Unfortunately, it’s not just the attorneys. Increasingly, judges are staying on the bench into extreme old age. About 12 percent of the nation’s 1,200 sitting federal district and circuit judges are 80 years or older, according to a 2010 survey conducted by ProPublica. The same article reports that the number of octogenarians and nonagenarians on the federal bench had doubled in the prior 20 years and eleven federal judges over the age of 90 were hearing cases. Judge Wesley Brown, appointed by President John F. Kennedy, heard cases up until just before his death, at age 104.
The demographics of the federal bench have no counterpart in the state courts. In state courts, judges mostly occupy their office for a term of fixed years and generally have mandatory retirement ages. About 33 states and the District of Columbia have a mandatory retirement age and most set it between 70 and 75 years of age. In 2009, the Illinois Supreme Court struck down the Illinois statute providing for a mandatory retirement age of 75 as unconstitutional.
Former U.S. Supreme Court Justice Sandra Day O’Connor greets reporters after meeting with the Chicago Tribune Editorial Board. (John J. Kim, Chicago Tribune) The first woman on the Supreme Court, says she has the beginning stages of dementia and “probably Alzheimer’s disease.”
Like the rest of the population, judges and lawyers are at risk for memory loss and cognitive impairments as they age. The symptoms of Alzheimer’s, an irreversible brain disorder that slowly destroys memory and thinking skills, usually appear in the mid-60s. According to the Alzheimer’s Association, about 13 percent of Americans over 65 have Alzheimer’s and nearly half of those 85 and older develop it or suffer from dementia. However, there is evidence that high-functioning professionals, such as lawyers, often mask a decline in professional competence longer than other professionals.
Ethical Implications of Cognitive Impairment
A lawyer who is cognitively impaired has an ethical duty to decline or withdraw from representing a client. Rule of Professional Conduct 1.16(a)(2) states that a lawyer shall not represent a client if “the lawyer’s physical or mental condition materially impairs the lawyer’s ability to represent the client.”
The problem is, the lawyer may not be aware of declining cognitive function in real time. In all the years I worked at the Attorney Registration and Disciplinary Commission, I never heard of a lawyer being prosecuted under this section. I checked with a former colleague at the ARDC who also never heard of a lawyer being prosecuted for failure to withdraw from representation due to mental condition. READ MORE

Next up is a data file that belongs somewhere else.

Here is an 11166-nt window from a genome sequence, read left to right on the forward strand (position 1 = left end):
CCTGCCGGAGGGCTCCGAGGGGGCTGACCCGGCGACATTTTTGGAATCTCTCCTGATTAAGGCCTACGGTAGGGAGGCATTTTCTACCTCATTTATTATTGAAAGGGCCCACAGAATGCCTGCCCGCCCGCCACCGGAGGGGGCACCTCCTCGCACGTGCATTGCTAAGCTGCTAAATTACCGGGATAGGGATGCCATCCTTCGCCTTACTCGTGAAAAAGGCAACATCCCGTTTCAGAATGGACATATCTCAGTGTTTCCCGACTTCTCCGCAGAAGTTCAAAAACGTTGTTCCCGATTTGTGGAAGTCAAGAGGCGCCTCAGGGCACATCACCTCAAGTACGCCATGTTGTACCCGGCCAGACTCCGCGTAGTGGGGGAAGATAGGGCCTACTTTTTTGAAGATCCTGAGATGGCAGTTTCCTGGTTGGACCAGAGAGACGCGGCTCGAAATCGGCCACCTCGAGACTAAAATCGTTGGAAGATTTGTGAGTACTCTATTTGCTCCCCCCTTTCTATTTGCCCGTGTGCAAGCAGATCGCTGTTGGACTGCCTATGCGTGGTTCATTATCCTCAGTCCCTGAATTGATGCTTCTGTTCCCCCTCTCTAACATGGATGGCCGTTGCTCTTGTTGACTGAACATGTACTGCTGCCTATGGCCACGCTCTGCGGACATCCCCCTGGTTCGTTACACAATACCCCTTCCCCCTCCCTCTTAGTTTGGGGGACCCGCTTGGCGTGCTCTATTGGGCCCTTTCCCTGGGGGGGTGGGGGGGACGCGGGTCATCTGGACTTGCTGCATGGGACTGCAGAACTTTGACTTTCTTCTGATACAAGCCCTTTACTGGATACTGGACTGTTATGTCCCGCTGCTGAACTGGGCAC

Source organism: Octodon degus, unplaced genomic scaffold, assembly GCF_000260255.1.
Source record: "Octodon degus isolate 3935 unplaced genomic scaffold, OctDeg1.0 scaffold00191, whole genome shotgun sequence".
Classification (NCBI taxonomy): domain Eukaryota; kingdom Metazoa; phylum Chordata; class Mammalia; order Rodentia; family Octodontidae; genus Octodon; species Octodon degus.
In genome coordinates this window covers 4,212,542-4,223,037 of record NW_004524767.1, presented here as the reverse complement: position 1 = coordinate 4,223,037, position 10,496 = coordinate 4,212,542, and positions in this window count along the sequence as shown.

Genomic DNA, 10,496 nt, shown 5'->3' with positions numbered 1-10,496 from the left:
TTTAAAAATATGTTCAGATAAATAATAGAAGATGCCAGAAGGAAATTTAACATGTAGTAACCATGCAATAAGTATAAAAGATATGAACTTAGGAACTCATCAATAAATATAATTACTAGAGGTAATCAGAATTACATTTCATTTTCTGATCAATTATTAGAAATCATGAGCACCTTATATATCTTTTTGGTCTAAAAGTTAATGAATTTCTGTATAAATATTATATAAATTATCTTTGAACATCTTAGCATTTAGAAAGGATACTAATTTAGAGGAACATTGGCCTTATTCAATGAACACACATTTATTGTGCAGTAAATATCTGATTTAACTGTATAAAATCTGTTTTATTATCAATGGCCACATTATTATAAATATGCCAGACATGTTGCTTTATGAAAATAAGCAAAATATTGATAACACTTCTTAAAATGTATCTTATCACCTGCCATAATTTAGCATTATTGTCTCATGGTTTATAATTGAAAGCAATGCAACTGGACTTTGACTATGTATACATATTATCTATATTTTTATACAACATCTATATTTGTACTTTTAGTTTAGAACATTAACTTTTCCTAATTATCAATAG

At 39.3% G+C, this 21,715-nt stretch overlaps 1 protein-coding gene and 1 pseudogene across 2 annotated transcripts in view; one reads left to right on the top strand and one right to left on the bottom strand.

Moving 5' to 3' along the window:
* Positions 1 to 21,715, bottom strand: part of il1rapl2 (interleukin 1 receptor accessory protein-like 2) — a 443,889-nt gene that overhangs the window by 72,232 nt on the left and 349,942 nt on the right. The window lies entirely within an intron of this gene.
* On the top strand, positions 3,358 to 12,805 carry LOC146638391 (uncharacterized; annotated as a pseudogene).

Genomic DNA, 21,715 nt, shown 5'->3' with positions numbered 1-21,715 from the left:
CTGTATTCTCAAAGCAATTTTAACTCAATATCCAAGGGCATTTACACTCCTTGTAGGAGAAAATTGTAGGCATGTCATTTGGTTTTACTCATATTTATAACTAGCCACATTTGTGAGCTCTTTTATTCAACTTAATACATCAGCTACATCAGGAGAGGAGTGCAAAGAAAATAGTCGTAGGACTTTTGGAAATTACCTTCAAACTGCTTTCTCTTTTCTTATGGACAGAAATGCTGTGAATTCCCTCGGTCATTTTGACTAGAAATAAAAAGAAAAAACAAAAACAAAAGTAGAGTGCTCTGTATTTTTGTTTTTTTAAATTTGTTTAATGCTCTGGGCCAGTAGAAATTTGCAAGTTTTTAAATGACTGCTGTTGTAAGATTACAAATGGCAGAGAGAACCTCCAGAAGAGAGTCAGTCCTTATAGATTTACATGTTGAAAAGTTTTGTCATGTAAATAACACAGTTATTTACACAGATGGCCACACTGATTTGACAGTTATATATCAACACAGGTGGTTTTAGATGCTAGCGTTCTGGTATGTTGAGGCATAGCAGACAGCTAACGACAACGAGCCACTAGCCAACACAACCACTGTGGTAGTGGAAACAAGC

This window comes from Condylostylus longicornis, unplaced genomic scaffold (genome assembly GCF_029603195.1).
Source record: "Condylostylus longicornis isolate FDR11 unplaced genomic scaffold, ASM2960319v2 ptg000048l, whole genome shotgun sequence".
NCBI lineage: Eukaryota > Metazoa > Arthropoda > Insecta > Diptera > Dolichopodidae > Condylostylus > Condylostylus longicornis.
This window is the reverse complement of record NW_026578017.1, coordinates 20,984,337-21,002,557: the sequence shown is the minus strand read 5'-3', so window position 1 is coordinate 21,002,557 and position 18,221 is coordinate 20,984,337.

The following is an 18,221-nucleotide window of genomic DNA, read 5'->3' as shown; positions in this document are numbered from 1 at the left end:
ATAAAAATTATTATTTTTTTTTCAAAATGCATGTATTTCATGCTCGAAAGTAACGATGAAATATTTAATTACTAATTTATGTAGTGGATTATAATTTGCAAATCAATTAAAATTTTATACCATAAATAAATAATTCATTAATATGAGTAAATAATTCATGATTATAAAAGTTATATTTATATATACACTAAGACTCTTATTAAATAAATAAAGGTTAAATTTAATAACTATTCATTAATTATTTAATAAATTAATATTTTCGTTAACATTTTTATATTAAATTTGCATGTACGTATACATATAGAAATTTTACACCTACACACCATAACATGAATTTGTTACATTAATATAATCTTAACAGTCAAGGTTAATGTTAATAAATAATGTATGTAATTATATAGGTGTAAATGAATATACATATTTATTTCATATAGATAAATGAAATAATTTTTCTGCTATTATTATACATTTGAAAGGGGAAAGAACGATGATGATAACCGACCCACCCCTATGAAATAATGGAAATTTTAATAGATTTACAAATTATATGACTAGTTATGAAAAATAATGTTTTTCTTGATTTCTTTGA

A more likely scenario involving an attorney who may have cognitive deficits is things may start slipping through the cracks, resulting in violations of other ethical rules. For example, disciplinary counsel may receive complaints about a lawyer missing deadlines or failing to return telephone calls, perhaps in violation of the Rules of Professional Conduct involving diligence (1.3) or communication with a client (1.4).
McMann v. Richardson, 397 U.S. 759, 771 n.14 (1970). The Court stated: “[I]f the right to counsel guaranteed by the Constitution is to serve its purpose, defendants cannot be left to the mercies of incompetent counsel . . . . ” Id. at 771.Overview of the Right to Effective Assistance of Counsel
Rather than react after ethical issues occur, are there intervention or remediation techniques a lawyer or her colleague can employ proactively? A draft ethics opinion in Virginia (drawing on ABA Formal Opinion 43-029) states that a supervising attorney who reasonably believes her subordinate attorney is impaired has an obligation to take action before material harm is caused to a client or third person. The opinion grounds this obligation on the duty of a supervising attorney under Rule 5.1(b) (to “make reasonable efforts to ensure that the other lawyer conforms to the Rules of Professional Conduct”). The duty is prospective, and applies even if no violations have occurred. Trouble is, the problem will likely be noticed by peers of the impaired attorney. Or the subordinate attorney may notice impairments in the boss. READ MORE.
No judge or attorney wants to willingly remove themselves from courtroom. But the ethical duty to make sure others aren’t hurt from their impairment is the responsibility of those around them. To put it simply, ethics represents the moral code that guides a person’s choices and behaviors throughout their life. The idea of a moral code extends beyond the individual to include what is determined to be right, and wrong, for a community or society at large.
States vary on whether they require lawyers to report or intervene when another lawyer is impaired, according to Bloomberg Law. At least a dozen states have issued ethics opinions on duties, as has the ABA. For example:
HAWAI’I RULES OF PROFESSIONAL CONDUCT
Rule 1.16. DECLINING OR TERMINATING REPRESENTATION.
(a) Except as stated in paragraph (c), a lawyer shall not represent a client or, where representation has commenced, shall withdraw from the representation of a client if:
(2) the lawyer’s physical or mental condition materially impairs the lawyer’s ability to represent the client;
Whether you are a judge, opposing counsel, staff member, or prosecutor, if you see an aging colleague with questionable symptoms, don’t just walk away like an ostrich. Discuss your suspicions tactfully with office management, partners, or your colleague’s spouse. Contact the local bar association for alternatives or intervention support – but do it before someone gets hurt or wrongfully convicted. And certainly, if you are a client and even remotely suspect impairment or incompetence, know your legal remedies.
To do righteousness and justiceProverbs 21:3
Is desired by the Lord more than sacrifice.